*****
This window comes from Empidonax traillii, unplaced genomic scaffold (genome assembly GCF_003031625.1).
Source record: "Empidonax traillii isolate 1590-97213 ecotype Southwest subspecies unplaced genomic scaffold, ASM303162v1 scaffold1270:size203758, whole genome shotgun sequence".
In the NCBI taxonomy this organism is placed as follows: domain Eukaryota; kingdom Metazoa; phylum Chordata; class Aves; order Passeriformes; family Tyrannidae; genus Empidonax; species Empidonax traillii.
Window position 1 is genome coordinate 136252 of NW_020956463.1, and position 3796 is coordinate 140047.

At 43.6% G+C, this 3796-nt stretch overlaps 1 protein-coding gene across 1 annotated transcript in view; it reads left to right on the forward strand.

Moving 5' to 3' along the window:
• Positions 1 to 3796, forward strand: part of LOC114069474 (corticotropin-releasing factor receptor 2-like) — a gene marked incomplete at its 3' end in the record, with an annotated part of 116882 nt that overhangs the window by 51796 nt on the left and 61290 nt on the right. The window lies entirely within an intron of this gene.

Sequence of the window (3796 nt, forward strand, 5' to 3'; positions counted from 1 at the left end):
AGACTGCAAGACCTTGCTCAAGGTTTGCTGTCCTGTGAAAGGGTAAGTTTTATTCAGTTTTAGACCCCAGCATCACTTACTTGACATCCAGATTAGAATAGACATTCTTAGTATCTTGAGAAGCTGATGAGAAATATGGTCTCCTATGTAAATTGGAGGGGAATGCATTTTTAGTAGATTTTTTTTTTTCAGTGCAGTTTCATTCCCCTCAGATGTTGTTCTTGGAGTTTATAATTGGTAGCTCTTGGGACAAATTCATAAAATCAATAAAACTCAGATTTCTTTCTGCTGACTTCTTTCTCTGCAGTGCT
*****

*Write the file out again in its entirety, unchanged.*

This window comes from Empidonax traillii, unplaced genomic scaffold (genome assembly GCF_003031625.1).
Source record: "Empidonax traillii isolate 1590-97213 ecotype Southwest subspecies unplaced genomic scaffold, ASM303162v1 scaffold1270:size203758, whole genome shotgun sequence".
In the NCBI taxonomy this organism is placed as follows: domain Eukaryota; kingdom Metazoa; phylum Chordata; class Aves; order Passeriformes; family Tyrannidae; genus Empidonax; species Empidonax traillii.
Window position 1 is genome coordinate 136252 of NW_020956463.1, and position 3796 is coordinate 140047.

At 43.6% G+C, this 3796-nt stretch overlaps 1 protein-coding gene across 1 annotated transcript in view; it reads left to right on the forward strand.

Moving 5' to 3' along the window:
• Positions 1 to 3796, forward strand: part of LOC114069474 (corticotropin-releasing factor receptor 2-like) — a gene marked incomplete at its 3' end in the record, with an annotated part of 116882 nt that overhangs the window by 51796 nt on the left and 61290 nt on the right. The window lies entirely within an intron of this gene.

Sequence of the window (3796 nt, forward strand, 5' to 3'; positions counted from 1 at the left end):
AGACTGCAAGACCTTGCTCAAGGTTTGCTGTCCTGTGAAAGGGTAAGTTTTATTCAGTTTTAGACCCCAGCATCACTTACTTGACATCCAGATTAGAATAGACATTCTTAGTATCTTGAGAAGCTGATGAGAAATATGGTCTCCTATGTAAATTGGAGGGGAATGCATTTTTAGTAGATTTTTTTTTTTCAGTGCAGTTTCATTCCCCTCAGATGTTGTTCTTGGAGTTTATAATTGGTAGCTCTTGGGACAAATTCATAAAATCAATAAAACTCAGATTTCTTTCTGCTGACTTCTTTCTCTGCAGTGCT